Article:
I remember hearing in a teacher training class, workshop, or seminar once upon a time that a student’s recital piece should be 5 pieces behind their current working piece. I think that as a rule that’s a little hard to enforce, but as a principle there’s something worth gleaning there. And that is that students can rarely, if ever, play their newest piece – with brand new musical concepts, technical challenges, and passages to learn and memorize – to the highest level that they’re capable of playing. Pieces that they’ve known long enough to really master are much more reflective of their playing ability, and generally make for more pleasurable performances for both the student and the audience.
With that in mind, one of the most exciting and encouraging things about the first half of the Summer ’20 Semester has been seeing so many of you grow deeper and stronger in your knowledge of all of the repertoire you’ve ever learned, from the very beginning to the present, as we’ve worked diligently through our weekly review from your review charts. You guys have really been rising to the challenge of brushing up on your review, and it’s made for some excellent opportunities for us to work on some pin-point aspects of technique, and musical expression. That latter point is what I’d really like to focus on.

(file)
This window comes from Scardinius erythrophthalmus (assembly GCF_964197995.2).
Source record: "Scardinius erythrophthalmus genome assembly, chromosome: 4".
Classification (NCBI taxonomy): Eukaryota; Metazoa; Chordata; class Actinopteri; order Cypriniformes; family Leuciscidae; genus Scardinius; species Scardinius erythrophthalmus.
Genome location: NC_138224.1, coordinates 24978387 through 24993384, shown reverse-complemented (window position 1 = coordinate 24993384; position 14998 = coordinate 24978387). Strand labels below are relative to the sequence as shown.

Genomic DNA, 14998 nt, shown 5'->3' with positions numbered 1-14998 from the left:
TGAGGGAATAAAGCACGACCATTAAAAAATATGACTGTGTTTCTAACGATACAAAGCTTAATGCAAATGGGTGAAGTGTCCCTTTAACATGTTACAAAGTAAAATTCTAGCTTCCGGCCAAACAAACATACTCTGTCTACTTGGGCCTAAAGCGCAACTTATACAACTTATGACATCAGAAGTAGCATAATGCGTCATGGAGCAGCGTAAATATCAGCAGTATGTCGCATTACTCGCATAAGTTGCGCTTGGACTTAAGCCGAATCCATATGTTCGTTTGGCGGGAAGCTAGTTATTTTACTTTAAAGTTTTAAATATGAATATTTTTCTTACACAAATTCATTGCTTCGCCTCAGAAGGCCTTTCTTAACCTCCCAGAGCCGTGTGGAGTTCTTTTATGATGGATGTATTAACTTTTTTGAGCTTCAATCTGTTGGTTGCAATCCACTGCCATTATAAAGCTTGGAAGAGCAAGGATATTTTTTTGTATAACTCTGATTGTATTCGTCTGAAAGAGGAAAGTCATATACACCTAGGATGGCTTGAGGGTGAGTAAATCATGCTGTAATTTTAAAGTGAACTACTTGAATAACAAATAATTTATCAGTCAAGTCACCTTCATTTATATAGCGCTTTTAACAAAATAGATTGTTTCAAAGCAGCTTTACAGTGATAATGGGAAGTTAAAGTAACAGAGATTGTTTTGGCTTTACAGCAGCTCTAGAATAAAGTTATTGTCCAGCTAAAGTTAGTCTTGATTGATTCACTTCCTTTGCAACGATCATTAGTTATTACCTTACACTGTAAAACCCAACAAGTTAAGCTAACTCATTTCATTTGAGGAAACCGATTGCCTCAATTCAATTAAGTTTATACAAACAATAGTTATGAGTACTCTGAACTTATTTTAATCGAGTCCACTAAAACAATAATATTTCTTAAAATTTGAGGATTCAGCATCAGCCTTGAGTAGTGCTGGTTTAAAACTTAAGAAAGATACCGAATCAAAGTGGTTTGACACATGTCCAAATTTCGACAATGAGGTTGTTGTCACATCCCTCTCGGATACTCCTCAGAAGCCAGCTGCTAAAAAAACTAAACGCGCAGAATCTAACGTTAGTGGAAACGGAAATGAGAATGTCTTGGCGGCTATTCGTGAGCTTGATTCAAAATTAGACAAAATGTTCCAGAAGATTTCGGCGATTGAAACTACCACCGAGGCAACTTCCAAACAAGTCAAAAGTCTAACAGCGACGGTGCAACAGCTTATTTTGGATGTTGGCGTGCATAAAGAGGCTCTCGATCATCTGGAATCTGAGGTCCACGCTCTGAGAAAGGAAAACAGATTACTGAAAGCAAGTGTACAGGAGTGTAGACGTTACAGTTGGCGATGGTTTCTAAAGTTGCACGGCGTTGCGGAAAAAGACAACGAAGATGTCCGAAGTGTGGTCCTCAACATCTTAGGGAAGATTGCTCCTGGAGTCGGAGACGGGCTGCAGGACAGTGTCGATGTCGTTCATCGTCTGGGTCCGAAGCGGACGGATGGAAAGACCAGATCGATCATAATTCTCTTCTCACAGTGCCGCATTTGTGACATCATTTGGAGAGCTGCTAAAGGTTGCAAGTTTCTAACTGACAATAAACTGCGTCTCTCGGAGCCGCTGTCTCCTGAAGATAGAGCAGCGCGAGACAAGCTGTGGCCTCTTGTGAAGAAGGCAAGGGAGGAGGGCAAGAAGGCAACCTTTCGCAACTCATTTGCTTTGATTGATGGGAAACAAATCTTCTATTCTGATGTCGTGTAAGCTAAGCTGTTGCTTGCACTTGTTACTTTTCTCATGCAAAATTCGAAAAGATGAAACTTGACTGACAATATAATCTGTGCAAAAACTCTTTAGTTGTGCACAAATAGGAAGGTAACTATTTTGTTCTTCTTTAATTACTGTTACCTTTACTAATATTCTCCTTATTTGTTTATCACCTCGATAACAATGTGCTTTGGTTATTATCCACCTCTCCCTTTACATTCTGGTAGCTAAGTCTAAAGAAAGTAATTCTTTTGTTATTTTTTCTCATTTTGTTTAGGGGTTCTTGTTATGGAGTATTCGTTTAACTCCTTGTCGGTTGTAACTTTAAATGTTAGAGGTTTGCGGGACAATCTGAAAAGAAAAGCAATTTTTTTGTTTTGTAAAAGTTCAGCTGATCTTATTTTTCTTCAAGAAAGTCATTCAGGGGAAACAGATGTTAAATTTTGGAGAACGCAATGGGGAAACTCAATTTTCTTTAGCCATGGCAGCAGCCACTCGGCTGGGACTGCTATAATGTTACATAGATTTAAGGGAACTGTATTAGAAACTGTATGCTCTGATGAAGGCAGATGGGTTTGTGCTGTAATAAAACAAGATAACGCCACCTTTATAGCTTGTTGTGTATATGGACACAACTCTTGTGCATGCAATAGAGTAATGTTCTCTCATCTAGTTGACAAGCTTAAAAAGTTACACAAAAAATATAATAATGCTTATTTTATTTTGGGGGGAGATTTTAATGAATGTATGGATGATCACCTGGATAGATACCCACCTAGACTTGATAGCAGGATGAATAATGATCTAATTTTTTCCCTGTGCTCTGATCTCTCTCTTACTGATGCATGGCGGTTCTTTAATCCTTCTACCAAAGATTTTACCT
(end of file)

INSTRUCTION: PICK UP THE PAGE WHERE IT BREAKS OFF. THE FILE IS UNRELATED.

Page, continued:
As you go through your review, I want to challenge you all not just to be comfortable playing each piece from beginning to end. Nor even just to regain your confidence with your memorization of each piece. Having all the notes of a piece in tune, the rhythms correct, and each phrase played with the marked articulations and dynamics is a good goal, but it should not be our end goal but rather a beginning. The beginning of the ability to really express oneself in the music. To create and shape each phase as one intends. To really pour one’s soul into each and every bow stroke and feel an intimate connection with the music being produced. To express oneself uniquely and individually in their music, and to play expressively.
Review is the perfect place to do this – where the notes are (relatively) easy to tune; the rhythms (relatively) easy to play correctly; and the marked articulations and dynamics (relatively) easy to play. So when you’re able to do these things on any given piece, don’t cross it off your list and move to the next one, thinking that you’re “done” with that piece for the day. Rather, view that very moment as an opportunity to achieve something greater – to play masterfully, artistically, and expressively. Your overall ability and maturity as a musician will thank you as you do!